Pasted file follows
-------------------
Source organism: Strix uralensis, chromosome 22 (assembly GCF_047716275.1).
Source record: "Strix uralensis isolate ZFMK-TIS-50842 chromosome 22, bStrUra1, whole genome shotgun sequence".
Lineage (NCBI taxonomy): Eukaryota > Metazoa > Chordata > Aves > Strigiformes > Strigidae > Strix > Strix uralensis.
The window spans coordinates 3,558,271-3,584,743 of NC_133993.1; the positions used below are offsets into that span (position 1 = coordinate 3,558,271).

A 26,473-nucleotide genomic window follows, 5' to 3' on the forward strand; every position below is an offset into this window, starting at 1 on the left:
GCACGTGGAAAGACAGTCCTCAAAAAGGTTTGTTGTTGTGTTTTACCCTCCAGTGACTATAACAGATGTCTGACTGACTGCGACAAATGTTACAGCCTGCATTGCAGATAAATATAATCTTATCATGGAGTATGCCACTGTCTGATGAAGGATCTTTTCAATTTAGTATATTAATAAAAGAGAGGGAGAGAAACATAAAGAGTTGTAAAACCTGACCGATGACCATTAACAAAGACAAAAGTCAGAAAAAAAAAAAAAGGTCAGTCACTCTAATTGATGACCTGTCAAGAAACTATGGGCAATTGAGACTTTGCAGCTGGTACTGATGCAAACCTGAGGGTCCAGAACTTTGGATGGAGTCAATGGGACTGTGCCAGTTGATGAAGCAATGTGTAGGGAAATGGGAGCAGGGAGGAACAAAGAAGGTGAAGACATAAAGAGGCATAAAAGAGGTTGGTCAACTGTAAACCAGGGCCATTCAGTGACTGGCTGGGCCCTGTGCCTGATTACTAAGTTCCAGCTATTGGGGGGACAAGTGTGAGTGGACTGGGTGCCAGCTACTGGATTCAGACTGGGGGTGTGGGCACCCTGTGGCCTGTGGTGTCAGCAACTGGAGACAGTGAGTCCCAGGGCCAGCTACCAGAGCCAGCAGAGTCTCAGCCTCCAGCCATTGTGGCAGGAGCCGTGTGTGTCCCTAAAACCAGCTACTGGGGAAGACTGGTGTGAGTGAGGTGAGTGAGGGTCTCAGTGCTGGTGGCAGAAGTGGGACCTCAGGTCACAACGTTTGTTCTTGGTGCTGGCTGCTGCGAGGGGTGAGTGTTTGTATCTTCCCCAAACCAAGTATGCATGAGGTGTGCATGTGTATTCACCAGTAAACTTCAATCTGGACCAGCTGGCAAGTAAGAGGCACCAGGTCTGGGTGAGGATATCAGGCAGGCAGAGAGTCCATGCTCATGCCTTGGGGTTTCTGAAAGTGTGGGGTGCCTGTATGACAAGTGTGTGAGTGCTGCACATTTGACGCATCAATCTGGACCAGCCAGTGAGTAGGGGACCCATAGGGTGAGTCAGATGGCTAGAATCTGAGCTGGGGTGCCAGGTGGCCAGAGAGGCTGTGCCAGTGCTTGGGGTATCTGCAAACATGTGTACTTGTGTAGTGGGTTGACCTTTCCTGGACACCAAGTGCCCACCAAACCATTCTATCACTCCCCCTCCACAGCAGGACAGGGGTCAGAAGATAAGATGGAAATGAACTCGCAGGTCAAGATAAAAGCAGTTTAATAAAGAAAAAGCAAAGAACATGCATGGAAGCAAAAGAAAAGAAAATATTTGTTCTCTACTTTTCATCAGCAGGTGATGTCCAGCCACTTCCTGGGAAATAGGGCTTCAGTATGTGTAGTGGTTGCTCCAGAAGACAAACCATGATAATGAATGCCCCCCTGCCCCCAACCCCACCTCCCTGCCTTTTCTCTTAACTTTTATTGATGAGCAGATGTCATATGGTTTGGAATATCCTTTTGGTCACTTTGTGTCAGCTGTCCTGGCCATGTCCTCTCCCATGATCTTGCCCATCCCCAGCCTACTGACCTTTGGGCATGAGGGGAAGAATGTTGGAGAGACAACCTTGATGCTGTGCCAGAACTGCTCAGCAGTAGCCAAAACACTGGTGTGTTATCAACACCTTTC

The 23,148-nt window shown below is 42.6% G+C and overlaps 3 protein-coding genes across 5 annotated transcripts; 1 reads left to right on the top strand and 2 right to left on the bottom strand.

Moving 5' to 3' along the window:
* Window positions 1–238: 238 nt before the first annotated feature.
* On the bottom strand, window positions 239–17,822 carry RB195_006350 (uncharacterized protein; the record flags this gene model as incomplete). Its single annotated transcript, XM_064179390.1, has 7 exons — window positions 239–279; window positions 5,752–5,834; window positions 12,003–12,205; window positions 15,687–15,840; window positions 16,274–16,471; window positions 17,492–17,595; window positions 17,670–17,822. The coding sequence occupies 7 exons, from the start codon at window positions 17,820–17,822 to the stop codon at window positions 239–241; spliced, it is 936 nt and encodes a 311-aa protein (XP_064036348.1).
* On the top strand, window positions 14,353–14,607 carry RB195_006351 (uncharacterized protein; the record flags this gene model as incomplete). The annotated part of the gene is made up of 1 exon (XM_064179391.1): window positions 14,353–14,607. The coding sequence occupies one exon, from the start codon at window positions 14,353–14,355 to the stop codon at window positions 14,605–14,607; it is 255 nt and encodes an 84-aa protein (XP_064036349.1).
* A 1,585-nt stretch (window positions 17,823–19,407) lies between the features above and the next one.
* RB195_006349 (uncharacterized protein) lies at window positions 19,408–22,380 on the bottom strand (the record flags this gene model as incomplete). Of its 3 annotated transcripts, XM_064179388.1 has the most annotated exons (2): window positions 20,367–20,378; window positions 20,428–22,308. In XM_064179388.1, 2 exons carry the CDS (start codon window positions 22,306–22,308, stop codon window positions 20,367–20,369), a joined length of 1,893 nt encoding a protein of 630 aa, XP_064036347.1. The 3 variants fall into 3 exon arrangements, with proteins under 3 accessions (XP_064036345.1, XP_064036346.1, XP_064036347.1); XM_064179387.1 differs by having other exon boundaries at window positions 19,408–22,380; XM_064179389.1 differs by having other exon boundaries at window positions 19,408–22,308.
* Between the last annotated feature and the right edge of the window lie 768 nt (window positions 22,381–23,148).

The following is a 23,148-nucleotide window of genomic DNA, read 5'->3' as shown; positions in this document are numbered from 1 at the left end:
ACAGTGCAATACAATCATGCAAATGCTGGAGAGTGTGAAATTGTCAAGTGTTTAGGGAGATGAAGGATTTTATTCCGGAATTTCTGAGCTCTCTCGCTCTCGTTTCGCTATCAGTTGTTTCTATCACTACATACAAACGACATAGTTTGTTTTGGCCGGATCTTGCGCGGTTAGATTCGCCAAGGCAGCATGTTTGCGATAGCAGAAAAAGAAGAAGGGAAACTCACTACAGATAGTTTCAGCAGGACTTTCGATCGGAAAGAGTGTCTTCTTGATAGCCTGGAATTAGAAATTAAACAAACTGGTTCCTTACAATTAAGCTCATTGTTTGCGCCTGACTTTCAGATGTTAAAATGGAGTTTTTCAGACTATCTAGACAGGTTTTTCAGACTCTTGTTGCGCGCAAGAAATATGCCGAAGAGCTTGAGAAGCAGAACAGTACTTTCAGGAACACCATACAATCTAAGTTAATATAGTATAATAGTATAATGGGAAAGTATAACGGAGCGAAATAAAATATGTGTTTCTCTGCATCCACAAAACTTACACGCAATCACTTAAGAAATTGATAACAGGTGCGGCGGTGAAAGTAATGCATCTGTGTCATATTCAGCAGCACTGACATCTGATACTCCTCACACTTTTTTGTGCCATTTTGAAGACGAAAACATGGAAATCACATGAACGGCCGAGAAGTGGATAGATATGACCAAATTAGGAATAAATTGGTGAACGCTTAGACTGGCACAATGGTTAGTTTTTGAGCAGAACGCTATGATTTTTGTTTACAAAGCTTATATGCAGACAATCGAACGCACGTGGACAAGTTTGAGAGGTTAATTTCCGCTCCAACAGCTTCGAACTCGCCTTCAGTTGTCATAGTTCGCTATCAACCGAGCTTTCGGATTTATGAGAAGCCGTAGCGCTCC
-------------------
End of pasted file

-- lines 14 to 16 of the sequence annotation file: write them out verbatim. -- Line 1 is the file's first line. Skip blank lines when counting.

* Between the last annotated feature and the right edge of the window lie 768 nt (window positions 22,381–23,148).

The following is a 23,148-nucleotide window of genomic DNA, read 5'->3' as shown; positions in this document are numbered from 1 at the left end:
ACAGTGCAATACAATCATGCAAATGCTGGAGAGTGTGAAATTGTCAAGTGTTTAGGGAGATGAAGGATTTTATTCCGGAATTTCTGAGCTCTCTCGCTCTCGTTTCGCTATCAGTTGTTTCTATCACTACATACAAACGACATAGTTTGTTTTGGCCGGATCTTGCGCGGTTAGATTCGCCAAGGCAGCATGTTTGCGATAGCAGAAAAAGAAGAAGGGAAACTCACTACAGATAGTTTCAGCAGGACTTTCGATCGGAAAGAGTGTCTTCTTGATAGCCTGGAATTAGAAATTAAACAAACTGGTTCCTTACAATTAAGCTCATTGTTTGCGCCTGACTTTCAGATGTTAAAATGGAGTTTTTCAGACTATCTAGACAGGTTTTTCAGACTCTTGTTGCGCGCAAGAAATATGCCGAAGAGCTTGAGAAGCAGAACAGTACTTTCAGGAACACCATACAATCTAAGTTAATATAGTATAATAGTATAATGGGAAAGTATAACGGAGCGAAATAAAATATGTGTTTCTCTGCATCCACAAAACTTACACGCAATCACTTAAGAAATTGATAACAGGTGCGGCGGTGAAAGTAATGCATCTGTGTCATATTCAGCAGCACTGACATCTGATACTCCTCACACTTTTTTGTGCCATTTTGAAGACGAAAACATGGAAATCACATGAACGGCCGAGAAGTGGATAGATATGACCAAATTAGGAATAAATTGGTGAACGCTTAGACTGGCACAATGGTTAGTTTTTGAGCAGAACGCTATGATTTTTGTTTACAAAGCTTATATGCAGACAATCGAACGCACGTGGACAAGTTTGAGAGGTTAATTTCCGCTCCAACAGCTTCGAACTCGCCTTCAGTTGTCATAGTTCGCTATCAACCGAGCTTTCGGATTTATGAGAAGCCGTAGCGCTCC